The U.S. Justice Department is keeping a close eye on Alabama's controversial immigration law.
HB 56 requires law enforcement to check a suspect's immigration status. Some argue enforcing the law could lead to racial profiling.
To prevent racial profiling, the U.S. Justice Department sent a letter to Alabama sheriffs and police chiefs saying in part, "It is critical that you develop policies and develop systems of accountability to ensure that your enforcement of this law does not result in the unlawful stopping, questioning, searching, detaining, or arresting of persons in violation of the Fourth and Fifth Amendments, or in the targeting of racial of ethnic minorities in a manner that violates the Fourteenth Amendment."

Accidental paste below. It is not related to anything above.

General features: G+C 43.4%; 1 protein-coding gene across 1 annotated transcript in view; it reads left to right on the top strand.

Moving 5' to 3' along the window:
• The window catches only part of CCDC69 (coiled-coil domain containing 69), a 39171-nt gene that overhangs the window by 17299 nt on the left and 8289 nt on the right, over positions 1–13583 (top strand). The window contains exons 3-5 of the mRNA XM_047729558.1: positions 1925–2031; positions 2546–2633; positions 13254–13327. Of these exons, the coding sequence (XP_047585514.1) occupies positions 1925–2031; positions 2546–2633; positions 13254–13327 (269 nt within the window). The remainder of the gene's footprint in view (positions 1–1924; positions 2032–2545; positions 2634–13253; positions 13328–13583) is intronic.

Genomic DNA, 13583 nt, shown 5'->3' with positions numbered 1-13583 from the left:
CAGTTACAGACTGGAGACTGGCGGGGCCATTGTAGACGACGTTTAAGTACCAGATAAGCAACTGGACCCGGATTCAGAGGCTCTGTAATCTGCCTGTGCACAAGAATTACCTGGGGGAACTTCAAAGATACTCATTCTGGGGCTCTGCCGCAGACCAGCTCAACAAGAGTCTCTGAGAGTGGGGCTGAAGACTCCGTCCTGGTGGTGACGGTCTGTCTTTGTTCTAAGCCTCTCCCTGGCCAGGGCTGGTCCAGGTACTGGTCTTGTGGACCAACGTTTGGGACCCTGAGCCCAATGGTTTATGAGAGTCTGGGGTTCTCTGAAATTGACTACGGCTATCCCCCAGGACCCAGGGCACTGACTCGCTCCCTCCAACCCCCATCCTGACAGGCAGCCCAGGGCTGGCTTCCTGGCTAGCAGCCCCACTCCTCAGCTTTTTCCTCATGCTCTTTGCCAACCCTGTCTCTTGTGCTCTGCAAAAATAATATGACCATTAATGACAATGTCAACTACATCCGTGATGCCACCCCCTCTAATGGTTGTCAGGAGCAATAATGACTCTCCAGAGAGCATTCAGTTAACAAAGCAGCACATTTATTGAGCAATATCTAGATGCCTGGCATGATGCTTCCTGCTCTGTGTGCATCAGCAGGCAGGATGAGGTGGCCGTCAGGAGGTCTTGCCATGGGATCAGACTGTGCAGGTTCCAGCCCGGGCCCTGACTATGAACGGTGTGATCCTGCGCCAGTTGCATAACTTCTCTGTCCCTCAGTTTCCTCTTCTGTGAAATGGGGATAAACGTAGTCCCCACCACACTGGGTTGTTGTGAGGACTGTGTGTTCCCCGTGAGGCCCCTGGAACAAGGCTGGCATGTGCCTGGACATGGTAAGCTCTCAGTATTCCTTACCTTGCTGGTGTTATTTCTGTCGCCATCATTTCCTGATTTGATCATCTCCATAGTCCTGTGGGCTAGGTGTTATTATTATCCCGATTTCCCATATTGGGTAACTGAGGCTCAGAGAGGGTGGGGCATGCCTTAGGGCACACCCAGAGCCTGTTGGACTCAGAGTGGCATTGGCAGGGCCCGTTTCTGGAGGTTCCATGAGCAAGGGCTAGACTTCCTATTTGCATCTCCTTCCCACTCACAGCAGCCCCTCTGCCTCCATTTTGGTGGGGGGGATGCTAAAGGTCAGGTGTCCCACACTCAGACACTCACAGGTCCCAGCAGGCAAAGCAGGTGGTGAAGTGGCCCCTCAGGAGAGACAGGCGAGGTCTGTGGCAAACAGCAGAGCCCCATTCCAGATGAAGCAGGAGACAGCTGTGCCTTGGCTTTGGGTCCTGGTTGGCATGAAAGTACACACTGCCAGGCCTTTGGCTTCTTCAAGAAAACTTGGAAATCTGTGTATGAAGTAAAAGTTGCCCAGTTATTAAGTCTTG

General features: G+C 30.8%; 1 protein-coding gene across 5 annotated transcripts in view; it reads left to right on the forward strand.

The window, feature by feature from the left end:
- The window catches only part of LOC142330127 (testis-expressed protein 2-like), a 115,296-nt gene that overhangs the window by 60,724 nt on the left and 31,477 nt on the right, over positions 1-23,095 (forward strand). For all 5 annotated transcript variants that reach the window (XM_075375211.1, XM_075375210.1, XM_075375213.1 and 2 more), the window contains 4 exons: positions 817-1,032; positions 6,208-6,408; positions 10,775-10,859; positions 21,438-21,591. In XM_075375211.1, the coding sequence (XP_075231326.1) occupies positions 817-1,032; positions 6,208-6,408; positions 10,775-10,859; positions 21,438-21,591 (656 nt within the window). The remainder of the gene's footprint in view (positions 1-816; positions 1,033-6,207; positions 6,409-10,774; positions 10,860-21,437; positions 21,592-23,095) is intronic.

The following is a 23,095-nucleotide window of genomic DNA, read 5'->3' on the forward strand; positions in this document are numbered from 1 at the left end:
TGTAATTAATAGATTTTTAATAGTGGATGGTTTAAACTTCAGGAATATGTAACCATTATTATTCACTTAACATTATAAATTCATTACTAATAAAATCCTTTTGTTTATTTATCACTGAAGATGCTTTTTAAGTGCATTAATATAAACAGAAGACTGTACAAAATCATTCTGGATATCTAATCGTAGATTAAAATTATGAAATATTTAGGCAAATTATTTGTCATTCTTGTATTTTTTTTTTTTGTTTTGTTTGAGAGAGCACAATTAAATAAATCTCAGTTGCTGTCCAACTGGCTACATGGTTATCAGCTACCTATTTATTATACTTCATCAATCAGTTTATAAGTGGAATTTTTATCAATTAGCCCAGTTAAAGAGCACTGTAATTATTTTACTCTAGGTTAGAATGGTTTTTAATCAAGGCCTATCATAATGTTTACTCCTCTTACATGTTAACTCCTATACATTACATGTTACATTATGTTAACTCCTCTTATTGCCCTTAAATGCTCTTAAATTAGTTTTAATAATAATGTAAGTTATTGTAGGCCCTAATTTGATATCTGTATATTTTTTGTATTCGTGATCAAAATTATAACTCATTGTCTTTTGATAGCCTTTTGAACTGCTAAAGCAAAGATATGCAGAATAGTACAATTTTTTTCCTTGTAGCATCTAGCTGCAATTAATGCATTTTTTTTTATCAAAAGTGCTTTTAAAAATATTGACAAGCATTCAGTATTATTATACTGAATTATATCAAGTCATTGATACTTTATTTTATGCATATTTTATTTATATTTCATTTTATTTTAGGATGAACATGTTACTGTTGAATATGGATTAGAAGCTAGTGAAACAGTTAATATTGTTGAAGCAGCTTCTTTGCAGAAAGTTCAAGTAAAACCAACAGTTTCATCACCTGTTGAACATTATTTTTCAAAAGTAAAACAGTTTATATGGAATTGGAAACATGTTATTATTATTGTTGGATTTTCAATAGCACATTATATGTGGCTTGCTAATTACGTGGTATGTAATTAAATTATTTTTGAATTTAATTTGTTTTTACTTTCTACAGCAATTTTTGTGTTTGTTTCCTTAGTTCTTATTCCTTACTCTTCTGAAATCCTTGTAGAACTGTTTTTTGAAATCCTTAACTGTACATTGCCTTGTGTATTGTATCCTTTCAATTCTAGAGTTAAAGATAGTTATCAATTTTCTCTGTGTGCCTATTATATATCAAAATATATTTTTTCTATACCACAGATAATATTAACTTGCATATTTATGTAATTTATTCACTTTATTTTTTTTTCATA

The letter also warns Alabama law enforcement that their federal funding would be cut if they do discriminate based on HB 56. "It's just been bad all the way around," says Jefferson County Sheriff Mike Hale. Hale says if his department loses federal funding they will lose all the money they use for capital improvement projects.
Hale is also concerned about training his officers to enforce the immigration law. Hale says a federal judge has mandated officers get four weeks of training. Right now, officers are only getting 4 hours of training provided by the state. Because of this, Hale has a message for lawmakers who supported HB 56, "If you really want us to do it, you need to cough up and supply the funding to support our operation.... at least in training and the other associated costs like incarceration."
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